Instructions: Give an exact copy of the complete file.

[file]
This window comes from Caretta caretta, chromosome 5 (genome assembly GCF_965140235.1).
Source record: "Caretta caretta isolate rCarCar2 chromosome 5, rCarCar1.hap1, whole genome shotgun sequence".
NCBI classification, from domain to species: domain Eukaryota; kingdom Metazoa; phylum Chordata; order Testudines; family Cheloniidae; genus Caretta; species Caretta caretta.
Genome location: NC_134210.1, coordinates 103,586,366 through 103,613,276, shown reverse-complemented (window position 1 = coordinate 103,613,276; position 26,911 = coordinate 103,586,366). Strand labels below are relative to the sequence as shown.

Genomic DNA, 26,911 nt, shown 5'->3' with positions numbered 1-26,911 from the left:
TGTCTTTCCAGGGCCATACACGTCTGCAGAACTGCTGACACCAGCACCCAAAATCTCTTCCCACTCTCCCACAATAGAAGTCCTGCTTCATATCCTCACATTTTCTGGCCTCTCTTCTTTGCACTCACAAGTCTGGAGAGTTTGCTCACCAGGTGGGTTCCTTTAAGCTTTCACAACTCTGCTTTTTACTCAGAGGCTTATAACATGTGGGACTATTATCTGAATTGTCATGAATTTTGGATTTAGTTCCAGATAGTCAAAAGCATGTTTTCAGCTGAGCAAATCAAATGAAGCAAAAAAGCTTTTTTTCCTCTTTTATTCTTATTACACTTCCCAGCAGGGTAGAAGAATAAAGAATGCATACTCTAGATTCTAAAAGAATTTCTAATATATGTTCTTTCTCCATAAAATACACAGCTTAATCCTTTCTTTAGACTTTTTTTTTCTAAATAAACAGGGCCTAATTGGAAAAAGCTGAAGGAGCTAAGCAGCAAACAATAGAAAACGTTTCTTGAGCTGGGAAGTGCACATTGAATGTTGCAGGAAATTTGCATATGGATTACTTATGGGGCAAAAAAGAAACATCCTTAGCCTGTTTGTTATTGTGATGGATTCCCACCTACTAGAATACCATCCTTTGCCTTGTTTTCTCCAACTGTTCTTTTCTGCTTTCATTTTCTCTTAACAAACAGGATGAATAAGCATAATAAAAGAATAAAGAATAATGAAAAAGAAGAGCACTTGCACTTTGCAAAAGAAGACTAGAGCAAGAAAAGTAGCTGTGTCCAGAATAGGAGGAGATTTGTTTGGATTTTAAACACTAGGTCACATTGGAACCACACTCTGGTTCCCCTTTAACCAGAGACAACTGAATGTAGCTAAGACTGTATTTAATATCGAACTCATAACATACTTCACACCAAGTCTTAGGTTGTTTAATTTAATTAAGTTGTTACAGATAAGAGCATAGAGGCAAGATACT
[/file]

This window comes from Caretta caretta, chromosome 5 (genome assembly GCF_965140235.1).
Source record: "Caretta caretta isolate rCarCar2 chromosome 5, rCarCar1.hap1, whole genome shotgun sequence".
NCBI classification, from domain to species: domain Eukaryota; kingdom Metazoa; phylum Chordata; order Testudines; family Cheloniidae; genus Caretta; species Caretta caretta.
Genome location: NC_134210.1, coordinates 103,586,366 through 103,613,276, shown reverse-complemented (window position 1 = coordinate 103,613,276; position 26,911 = coordinate 103,586,366). Strand labels below are relative to the sequence as shown.

Genomic DNA, 26,911 nt, shown 5'->3' with positions numbered 1-26,911 from the left:
TGTCTTTCCAGGGCCATACACGTCTGCAGAACTGCTGACACCAGCACCCAAAATCTCTTCCCACTCTCCCACAATAGAAGTCCTGCTTCATATCCTCACATTTTCTGGCCTCTCTTCTTTGCACTCACAAGTCTGGAGAGTTTGCTCACCAGGTGGGTTCCTTTAAGCTTTCACAACTCTGCTTTTTACTCAGAGGCTTATAACATGTGGGACTATTATCTGAATTGTCATGAATTTTGGATTTAGTTCCAGATAGTCAAAAGCATGTTTTCAGCTGAGCAAATCAAATGAAGCAAAAAAGCTTTTTTTCCTCTTTTATTCTTATTACACTTCCCAGCAGGGTAGAAGAATAAAGAATGCATACTCTAGATTCTAAAAGAATTTCTAATATATGTTCTTTCTCCATAAAATACACAGCTTAATCCTTTCTTTAGACTTTTTTTTTCTAAATAAACAGGGCCTAATTGGAAAAAGCTGAAGGAGCTAAGCAGCAAACAATAGAAAACGTTTCTTGAGCTGGGAAGTGCACATTGAATGTTGCAGGAAATTTGCATATGGATTACTTATGGGGCAAAAAAGAAACATCCTTAGCCTGTTTGTTATTGTGATGGATTCCCACCTACTAGAATACCATCCTTTGCCTTGTTTTCTCCAACTGTTCTTTTCTGCTTTCATTTTCTCTTAACAAACAGGATGAATAAGCATAATAAAAGAATAAAGAATAATGAAAAAGAAGAGCACTTGCACTTTGCAAAAGAAGACTAGAGCAAGAAAAGTAGCTGTGTCCAGAATAGGAGGAGATTTGTTTGGATTTTAAACACTAGGTCACATTGGAACCACACTCTGGTTCCCCTTTAACCAGAGACAACTGAATGTAGCTAAGACTGTATTTAATATCGAACTCATAACATACTTCACACCAAGTCTTAGGTTGTTTAATTTAATTAAGTTGTTACAGATAAGAGCATAGAGGCAAGATACT